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West Virginia: Metro Valley: Articles
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Capitol Building
West Virginia's Capitol Dome
Capitol Ideas
     Whether the legislature is in session or out, Charleston's Capitol Complex is a center of activity. On tree-shaded grounds overlooking the Kanawha River are the State Capitol and the Governor's Mansion, both open for tours, and the Cultural Center, a showcase for West Virginia history and culture.
     Within the Cultural Center is the State Museum, featuring permanent and changing exhibits. Spring brings an annual display of prize-winning quilts to the Center's Great Hall, and the biennial West Virginia Juried Exhibition is a much-anticipated event.
     Stroll around the complex to enjoy several fountains and sculptures, including those in the newly completed, contemplative Veterans Memorial and likenesses of Stonewall Jackson, Booker T. Washington and Abraham Lincoln.


Molten Masterpieces: Glassware
     Throughout its history, West Virginia has been home to more than 500 glass companies, small and large. You'll find both types in the Metro Valley, along with opportunities for watching skilled artisans manipulate their medium to produce a stunning variety of glass creations. A regional glass tour might include the following stops:
     Visitors to Pilgrim Glass Company in Ceredo, near Huntington, may watch from an observation deck that overlooks the entire plant. Pilgrim's specialties include the sought-after cobalt and cranberry colors, as well as the multi-layered, one-of-a-kind Cameo designs that make a trip to the company's gallery/gift shop more than worthwhile.
     Stained-glass artists from all over the world order sheet glass from nearby Blenko Glass in Milton. The company is also known for is hand blown tableware. The factory includes a wholesale outlet center and historical museum, along with an observation deck for visitors. A fascination video presentation about Blenko Glass is for sale.
     Also in Milton is Gibson glass, a cottage company that produces a variety of handmade items, including intricately crafted paperweights, carnival glass designs and a line of handmade marbles.
     Detailed paperweights, art glass and free-form sculptures are specialties of Harmon Glass Studio, Inc. The family-operated business, located in Scott Depot, also creates awards, trophies and sculptures for corporations and organizations.
     Artist Marilyn Kimble Holt produces an array of blown and crafted items at her hot glass studio in Elkview. Her work, on view by appointment, includes contemporary paperweights, bowls and art glass.
     In Charleston, the State Museum is also currently featuring glass at an exhibition called "Fire and Sand: Glass in West Virginia." The show includes an informative video presentation, adapted form archival film, about the history and process of glassblowing in the Mountain State. The museum is in the lower level of the Cultural Center in the Capitol Complex.
     Glass is crafted in many regions of West Virginia; a tour of Metro Valley factories will likely inspire you to seek out other sources. To get ready, call (800) CALL WVA for a colorful, free guide to West Virginia glass factories.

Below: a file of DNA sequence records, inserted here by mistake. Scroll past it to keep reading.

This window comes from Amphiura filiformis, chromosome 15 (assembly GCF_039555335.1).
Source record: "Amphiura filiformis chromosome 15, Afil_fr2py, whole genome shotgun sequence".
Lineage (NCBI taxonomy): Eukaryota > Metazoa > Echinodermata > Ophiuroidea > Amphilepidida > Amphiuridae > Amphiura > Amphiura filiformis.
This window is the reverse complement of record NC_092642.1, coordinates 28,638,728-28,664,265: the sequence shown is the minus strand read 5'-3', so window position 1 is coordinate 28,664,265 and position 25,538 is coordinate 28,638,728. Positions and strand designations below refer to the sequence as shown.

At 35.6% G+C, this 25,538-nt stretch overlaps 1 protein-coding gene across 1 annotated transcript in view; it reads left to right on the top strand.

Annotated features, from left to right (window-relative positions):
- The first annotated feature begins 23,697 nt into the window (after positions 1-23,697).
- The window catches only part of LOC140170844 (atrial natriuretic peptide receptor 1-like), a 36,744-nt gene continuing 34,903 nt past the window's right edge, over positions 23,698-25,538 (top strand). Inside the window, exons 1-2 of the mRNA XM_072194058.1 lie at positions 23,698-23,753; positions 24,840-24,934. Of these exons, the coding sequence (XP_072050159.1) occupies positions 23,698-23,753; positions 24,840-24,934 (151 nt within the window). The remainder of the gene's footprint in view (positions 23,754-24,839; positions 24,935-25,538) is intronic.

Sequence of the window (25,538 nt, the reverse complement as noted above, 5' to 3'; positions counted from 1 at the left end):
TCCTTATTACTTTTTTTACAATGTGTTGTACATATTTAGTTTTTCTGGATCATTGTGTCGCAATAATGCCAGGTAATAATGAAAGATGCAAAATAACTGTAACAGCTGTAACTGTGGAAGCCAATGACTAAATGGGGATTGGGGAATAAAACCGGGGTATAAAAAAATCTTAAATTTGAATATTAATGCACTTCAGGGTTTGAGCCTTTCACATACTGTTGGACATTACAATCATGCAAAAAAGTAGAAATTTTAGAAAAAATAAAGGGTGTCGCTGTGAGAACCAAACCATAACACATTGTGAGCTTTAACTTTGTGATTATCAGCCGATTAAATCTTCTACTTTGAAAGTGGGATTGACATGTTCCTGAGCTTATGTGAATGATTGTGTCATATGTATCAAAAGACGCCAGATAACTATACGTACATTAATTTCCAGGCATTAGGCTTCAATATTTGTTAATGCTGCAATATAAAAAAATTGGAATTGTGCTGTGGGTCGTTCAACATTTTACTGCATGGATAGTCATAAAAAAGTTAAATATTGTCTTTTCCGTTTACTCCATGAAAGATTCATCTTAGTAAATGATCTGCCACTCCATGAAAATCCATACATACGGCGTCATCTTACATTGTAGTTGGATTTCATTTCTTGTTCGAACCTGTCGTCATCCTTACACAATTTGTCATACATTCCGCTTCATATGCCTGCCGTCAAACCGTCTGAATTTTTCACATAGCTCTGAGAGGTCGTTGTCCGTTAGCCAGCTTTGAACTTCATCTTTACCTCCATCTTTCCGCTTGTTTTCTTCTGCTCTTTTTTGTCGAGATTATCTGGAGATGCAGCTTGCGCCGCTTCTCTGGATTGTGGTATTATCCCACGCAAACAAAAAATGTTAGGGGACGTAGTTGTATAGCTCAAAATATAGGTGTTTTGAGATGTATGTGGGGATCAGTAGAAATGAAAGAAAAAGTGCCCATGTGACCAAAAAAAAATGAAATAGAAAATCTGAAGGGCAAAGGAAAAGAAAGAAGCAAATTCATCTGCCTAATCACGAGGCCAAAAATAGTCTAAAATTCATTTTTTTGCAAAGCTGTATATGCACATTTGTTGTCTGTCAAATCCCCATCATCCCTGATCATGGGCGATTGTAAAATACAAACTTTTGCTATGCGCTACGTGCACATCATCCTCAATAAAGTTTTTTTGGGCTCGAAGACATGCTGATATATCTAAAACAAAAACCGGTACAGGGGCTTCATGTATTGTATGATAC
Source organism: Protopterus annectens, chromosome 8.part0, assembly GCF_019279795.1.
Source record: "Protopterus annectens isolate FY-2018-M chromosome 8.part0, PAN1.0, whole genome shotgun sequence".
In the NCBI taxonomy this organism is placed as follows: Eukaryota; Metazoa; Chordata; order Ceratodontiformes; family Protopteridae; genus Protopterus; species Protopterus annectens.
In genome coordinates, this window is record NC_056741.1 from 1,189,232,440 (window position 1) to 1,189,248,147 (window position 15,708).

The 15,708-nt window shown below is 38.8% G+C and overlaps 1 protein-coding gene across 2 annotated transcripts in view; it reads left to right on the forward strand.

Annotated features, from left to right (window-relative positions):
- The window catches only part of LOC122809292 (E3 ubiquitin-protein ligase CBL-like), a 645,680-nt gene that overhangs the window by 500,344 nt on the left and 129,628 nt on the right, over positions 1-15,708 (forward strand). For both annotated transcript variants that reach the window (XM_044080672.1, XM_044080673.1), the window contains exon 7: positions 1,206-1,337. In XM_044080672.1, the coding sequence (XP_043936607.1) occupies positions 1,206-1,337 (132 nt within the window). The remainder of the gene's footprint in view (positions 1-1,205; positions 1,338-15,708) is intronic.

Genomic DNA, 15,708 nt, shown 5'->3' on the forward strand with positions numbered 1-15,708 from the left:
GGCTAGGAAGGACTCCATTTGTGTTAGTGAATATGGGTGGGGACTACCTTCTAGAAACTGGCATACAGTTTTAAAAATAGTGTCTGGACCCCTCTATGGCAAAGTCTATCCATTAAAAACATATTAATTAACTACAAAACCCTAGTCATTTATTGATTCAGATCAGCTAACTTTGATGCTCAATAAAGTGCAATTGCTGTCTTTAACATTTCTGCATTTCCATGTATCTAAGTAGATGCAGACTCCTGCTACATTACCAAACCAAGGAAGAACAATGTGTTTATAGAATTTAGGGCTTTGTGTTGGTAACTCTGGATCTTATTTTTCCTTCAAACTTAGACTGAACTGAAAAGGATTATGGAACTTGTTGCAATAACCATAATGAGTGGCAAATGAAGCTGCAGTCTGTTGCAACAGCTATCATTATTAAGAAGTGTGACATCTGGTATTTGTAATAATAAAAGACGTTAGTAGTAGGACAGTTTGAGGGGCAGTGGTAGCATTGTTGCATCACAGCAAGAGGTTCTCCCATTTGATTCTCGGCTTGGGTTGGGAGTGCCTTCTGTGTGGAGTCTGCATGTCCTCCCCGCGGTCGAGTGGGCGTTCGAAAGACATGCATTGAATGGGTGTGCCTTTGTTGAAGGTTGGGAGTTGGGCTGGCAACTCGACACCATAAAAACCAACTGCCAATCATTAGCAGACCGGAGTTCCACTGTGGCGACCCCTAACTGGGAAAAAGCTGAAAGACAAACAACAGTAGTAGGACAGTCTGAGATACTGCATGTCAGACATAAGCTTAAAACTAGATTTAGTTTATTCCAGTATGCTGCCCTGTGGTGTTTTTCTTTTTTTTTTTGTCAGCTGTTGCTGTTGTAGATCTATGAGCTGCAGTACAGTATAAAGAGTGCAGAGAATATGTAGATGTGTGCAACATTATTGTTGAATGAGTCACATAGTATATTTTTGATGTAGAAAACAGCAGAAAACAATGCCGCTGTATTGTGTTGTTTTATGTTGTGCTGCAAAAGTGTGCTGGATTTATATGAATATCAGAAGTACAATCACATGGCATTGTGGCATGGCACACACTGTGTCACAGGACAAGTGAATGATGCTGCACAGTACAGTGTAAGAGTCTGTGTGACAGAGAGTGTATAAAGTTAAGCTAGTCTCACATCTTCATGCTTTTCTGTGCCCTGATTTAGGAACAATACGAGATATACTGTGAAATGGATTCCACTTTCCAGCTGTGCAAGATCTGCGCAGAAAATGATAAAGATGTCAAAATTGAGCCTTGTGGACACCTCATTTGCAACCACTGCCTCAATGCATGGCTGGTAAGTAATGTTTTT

Gold Reflections
     Beside the Kanawha River, the gold-leafed dome of the State Capitol rises, commanding almost any view of Charleston's East End. The city is pedestrian-friendly, with shops and restaurants in the Village District linked to the Town Center Mall, hotels and the Civic Center by walkways. Haddad Riverfront Park is home to the late-summer Sternwheel Regatta; the P.A. Denny Sternwheeler plies the Kanawha year-round. The indoor/outdoor Capitol Market occupies a renovated 1905 rail station.


Kathy Mattea
Kathy Mattea is a
frequent visitor to WV.
Music, Art and Science
     The West Virginia Symphony's monthly concerts feature internationally-known guest artists, and West Virginia Public Radio's Mountain Stage, recorded live from the Cultural Center on Sundays, attracts musicians from around the world.
     Sunrise Museum, with its Science and Technology Center and Torquilstone Art Museum, features programs and exhibits for all ages.


Home Runs and Hot Dogs
     For spectator sports, head to Watt Powell Baseball park and watch the Charleston Alley Cats, the Class A farm team of the Cincinnati Reds. Or go to the dogs at Tri-State Greyhound Park in Cross Lanes, off I-64. Video slots are a popular park addition.


Rails to History
     Sixty miles west of Charleston on I-64, Huntington is a town of wide streets, landscaped parks and a flourishing cultural scene, including the acclaimed Huntington Museum of Art. Marshall University enhances the cultural mix with its Marshall Artists Series and arts center.
     The town's growth is tied to the railroad. Each fall, the Collis P. Huntington Railroad Historical Society offers one of the nation's most popular scenic rail events, the New River Train Excursion. The Huntington-to-Hinton trip via the New River Gorge is a treat for railroad buffs and fall foliage lovers. The society also offers other excursions. The Mountain State Mystery Train adds interactive murder mystery theater and other theme events to its New River Gorge rides.


Park It
     Year-round public entertainment, from pops concerts to a weeklong Summerfest river celebration, enlivens Huntington's Harris Riverfront Park. Another lovely place for a stroll is Ritter Park, with its rose garden and innovative children's park. Throughout the city are more large and small public green spaces.
     At Camden Park, a turn-of-the-century amusement park, take a ride on a real wooden roller coaster or antique carousel, or loop-the-loop on modern rides. The Jewel City Sternwheeler, docked at the park, offers Ohio River cruises.